Paul Wallace wrote:
> When you work with global brand name clients that want to create stand-out
> wireless sites, the idea that you would not use a design feature because it
> is not part of the "standard" is absurd.
I disagree with the word 'absurd'. A global brand name client has everything to
lose when your non-standard web site all of a sudden stops working b/c, without
warning, NEC decides to upgrade their browser and drops table tag support.
Of course, as long as the client understands the risks and feels the benefits of
using, for example, table tags, outweigh those risks, then everything's peachy.
> You can tailor content to display
> properly in full-featured i-mode browsers and less-capable ones, just like
> you can do full-graphics and "light" desktop versions of your site.
Yes, but you have absolutely no idea if/when non-standard tags will stop being
supported/rendered differently, etc.
> Until now we have really been in the infancy of interface and visual design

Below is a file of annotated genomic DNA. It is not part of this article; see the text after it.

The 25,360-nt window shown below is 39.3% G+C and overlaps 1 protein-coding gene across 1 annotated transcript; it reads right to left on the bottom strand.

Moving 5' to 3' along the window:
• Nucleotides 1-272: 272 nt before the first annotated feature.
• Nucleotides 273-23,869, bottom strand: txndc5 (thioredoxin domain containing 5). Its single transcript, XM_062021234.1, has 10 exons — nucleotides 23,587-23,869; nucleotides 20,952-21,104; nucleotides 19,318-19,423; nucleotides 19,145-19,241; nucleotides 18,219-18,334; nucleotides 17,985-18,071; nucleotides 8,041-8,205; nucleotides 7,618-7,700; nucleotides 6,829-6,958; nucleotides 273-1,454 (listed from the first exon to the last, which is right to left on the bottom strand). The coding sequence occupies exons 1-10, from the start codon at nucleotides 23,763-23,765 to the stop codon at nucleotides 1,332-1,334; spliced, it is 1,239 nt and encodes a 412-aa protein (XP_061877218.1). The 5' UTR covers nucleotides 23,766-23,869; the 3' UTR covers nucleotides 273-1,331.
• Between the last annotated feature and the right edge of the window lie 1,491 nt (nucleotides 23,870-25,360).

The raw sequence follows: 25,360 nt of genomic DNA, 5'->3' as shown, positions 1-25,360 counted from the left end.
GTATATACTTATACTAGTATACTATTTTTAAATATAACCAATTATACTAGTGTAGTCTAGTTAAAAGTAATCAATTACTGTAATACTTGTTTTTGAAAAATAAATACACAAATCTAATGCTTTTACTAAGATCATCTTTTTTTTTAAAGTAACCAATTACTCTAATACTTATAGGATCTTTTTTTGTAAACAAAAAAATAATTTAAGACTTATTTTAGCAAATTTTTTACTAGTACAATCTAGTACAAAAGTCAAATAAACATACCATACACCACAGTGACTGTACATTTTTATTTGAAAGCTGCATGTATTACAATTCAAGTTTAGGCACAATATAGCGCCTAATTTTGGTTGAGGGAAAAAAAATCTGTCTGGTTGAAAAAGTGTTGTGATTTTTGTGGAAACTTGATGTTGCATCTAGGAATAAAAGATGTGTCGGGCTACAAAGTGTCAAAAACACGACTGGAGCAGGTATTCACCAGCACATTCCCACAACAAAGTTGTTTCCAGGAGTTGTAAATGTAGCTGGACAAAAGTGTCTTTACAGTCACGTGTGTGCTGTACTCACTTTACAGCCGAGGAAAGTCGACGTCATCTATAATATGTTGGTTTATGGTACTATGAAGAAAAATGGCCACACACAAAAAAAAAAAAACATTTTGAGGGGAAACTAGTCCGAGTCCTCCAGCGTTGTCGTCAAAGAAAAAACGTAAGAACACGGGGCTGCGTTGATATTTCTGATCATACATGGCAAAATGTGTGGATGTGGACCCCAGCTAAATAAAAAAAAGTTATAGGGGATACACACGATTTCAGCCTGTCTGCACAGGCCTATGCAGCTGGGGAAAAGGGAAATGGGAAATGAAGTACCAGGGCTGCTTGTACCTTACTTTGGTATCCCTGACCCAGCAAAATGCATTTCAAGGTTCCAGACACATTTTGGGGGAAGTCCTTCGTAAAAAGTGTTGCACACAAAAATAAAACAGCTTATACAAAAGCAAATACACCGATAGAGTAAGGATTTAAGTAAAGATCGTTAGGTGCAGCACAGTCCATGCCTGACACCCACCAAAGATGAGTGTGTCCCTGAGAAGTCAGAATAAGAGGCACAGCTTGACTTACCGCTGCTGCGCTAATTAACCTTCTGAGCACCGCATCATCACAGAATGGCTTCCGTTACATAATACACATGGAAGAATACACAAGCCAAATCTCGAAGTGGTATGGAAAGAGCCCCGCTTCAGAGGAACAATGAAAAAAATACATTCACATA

> for small screens, but that is starting to change. I don't think that
> handsets will loose any features in the future, basically anything on the
> high-end sets today will be the low-end in 6 months. Lets update of FAQs to
> include the real world of i-mode capabilities.
I agree, but it will also take ALOT of work to keep up with every minor bug
fix/change/upgrade that's not part of the spec. For example within NEC alone, in
the same N502i series (never mind the changes from 501i to 502i and 502i to
502it), they have used at least 2 different version browsers.
If you think you have the resources to stay on top of such unannounced changes
effectively enough to make requisite changes to web sites in order to minimize
client impact, go right ahead. But you are doing your clients a grave disservice
if you don't make it very clear how non-standard cutting edge you're doing it.
Then again I'm probably just bitter b/c I'm such a terrible designer (note my
masterpiece of design renfield.net) and therefore I like sticking to spec.
r e n
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morgan stanley dean witter japan
e-business technologies | engineering and strategy
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Received on Fri Dec 8 10:12:41 2000